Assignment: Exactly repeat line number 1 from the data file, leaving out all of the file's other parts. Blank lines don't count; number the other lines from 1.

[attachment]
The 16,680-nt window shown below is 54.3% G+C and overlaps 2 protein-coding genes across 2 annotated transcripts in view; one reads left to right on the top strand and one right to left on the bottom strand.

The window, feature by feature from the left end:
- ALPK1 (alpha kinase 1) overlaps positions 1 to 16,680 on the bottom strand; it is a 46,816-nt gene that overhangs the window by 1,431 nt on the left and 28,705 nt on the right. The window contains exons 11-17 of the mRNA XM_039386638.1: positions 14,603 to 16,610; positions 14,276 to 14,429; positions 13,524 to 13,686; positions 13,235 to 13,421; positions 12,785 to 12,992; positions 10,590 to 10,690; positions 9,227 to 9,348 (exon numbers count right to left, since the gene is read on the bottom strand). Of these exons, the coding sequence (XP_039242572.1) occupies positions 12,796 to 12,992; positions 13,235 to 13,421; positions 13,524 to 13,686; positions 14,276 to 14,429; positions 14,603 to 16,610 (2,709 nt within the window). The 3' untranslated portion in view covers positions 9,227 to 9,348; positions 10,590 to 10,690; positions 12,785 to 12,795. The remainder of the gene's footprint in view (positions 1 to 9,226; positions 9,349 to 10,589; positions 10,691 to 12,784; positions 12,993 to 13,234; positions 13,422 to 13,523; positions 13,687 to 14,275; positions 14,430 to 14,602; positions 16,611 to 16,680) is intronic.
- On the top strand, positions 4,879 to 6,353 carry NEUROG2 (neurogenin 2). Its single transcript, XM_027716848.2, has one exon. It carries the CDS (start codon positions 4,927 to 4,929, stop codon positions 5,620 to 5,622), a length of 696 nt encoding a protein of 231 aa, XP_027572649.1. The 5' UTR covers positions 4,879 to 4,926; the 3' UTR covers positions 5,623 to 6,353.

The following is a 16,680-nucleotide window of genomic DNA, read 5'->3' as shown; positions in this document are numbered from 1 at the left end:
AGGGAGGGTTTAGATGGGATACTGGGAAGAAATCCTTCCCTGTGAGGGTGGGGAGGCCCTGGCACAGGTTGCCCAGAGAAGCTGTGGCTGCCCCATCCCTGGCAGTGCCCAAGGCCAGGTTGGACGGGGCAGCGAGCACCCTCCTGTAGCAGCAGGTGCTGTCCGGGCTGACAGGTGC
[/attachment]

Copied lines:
The 16,680-nt window shown below is 54.3% G+C and overlaps 2 protein-coding genes across 2 annotated transcripts in view; one reads left to right on the top strand and one right to left on the bottom strand.